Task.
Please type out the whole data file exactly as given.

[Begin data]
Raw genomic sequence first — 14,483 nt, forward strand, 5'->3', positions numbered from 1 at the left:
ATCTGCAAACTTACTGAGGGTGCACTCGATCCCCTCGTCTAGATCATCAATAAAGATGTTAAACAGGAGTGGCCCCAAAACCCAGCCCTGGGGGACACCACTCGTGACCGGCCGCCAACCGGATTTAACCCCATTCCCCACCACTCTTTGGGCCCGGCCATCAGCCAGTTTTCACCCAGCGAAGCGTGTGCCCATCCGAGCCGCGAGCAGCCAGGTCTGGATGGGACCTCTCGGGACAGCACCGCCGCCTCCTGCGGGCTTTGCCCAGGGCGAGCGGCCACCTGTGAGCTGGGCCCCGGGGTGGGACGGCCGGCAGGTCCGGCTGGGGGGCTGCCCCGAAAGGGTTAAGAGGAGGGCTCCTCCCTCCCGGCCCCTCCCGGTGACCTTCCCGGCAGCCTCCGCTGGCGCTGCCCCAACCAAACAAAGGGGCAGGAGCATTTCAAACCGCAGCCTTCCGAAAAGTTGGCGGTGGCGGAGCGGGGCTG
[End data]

Raw genomic sequence first — 14,483 nt, forward strand, 5'->3', positions numbered from 1 at the left:
ATCTGCAAACTTACTGAGGGTGCACTCGATCCCCTCGTCTAGATCATCAATAAAGATGTTAAACAGGAGTGGCCCCAAAACCCAGCCCTGGGGGACACCACTCGTGACCGGCCGCCAACCGGATTTAACCCCATTCCCCACCACTCTTTGGGCCCGGCCATCAGCCAGTTTTCACCCAGCGAAGCGTGTGCCCATCCGAGCCGCGAGCAGCCAGGTCTGGATGGGACCTCTCGGGACAGCACCGCCGCCTCCTGCGGGCTTTGCCCAGGGCGAGCGGCCACCTGTGAGCTGGGCCCCGGGGTGGGACGGCCGGCAGGTCCGGCTGGGGGGCTGCCCCGAAAGGGTTAAGAGGAGGGCTCCTCCCTCCCGGCCCCTCCCGGTGACCTTCCCGGCAGCCTCCGCTGGCGCTGCCCCAACCAAACAAAGGGGCAGGAGCATTTCAAACCGCAGCCTTCCGAAAAGTTGGCGGTGGCGGAGCGGGGCTG